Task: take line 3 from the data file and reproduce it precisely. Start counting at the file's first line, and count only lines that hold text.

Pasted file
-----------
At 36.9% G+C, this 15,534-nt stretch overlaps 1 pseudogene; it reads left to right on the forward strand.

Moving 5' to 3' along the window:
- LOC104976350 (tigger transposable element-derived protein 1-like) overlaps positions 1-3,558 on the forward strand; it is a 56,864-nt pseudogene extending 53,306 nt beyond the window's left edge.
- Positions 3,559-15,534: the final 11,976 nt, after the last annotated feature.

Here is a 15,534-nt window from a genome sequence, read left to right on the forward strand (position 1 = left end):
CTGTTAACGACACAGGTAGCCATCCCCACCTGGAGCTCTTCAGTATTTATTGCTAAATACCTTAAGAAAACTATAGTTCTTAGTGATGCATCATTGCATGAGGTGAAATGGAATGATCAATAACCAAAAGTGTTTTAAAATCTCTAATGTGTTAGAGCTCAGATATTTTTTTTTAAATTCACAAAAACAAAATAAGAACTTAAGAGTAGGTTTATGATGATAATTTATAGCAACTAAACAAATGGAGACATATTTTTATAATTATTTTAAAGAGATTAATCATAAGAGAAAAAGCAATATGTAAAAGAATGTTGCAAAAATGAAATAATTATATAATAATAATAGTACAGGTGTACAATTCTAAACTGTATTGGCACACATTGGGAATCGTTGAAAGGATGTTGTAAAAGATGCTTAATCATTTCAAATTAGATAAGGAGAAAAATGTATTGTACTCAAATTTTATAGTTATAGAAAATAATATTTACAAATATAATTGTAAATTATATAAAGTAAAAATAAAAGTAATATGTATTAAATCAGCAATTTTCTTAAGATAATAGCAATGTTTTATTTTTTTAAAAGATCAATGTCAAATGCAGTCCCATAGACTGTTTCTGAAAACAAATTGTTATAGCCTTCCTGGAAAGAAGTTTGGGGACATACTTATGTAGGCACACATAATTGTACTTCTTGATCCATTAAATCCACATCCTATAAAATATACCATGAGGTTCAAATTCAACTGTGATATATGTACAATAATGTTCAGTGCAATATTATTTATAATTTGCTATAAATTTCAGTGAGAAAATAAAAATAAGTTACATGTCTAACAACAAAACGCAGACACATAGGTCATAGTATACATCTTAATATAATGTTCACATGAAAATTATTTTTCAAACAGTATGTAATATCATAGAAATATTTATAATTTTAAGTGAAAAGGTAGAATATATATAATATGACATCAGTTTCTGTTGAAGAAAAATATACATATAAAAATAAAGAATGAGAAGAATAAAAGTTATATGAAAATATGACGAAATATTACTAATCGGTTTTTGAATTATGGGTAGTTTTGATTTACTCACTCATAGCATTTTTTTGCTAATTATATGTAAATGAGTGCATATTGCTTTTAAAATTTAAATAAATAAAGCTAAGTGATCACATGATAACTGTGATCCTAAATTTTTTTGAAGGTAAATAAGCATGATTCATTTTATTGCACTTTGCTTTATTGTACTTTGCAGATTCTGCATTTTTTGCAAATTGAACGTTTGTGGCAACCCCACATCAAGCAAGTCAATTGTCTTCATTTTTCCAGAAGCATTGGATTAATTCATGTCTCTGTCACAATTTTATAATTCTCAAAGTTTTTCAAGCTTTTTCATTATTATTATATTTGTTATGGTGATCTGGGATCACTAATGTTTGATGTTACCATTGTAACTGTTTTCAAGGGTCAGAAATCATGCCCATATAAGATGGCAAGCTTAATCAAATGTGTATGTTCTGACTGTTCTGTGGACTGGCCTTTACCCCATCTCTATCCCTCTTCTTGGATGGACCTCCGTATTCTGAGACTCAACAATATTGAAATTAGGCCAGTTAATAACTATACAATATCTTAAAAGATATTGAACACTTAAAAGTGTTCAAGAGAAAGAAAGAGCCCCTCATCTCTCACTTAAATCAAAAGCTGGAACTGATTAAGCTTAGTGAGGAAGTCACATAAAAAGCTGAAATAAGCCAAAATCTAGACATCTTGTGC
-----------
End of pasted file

- LOC104976350 (tigger transposable element-derived protein 1-like) overlaps positions 1-3,558 on the forward strand; it is a 56,864-nt pseudogene extending 53,306 nt beyond the window's left edge.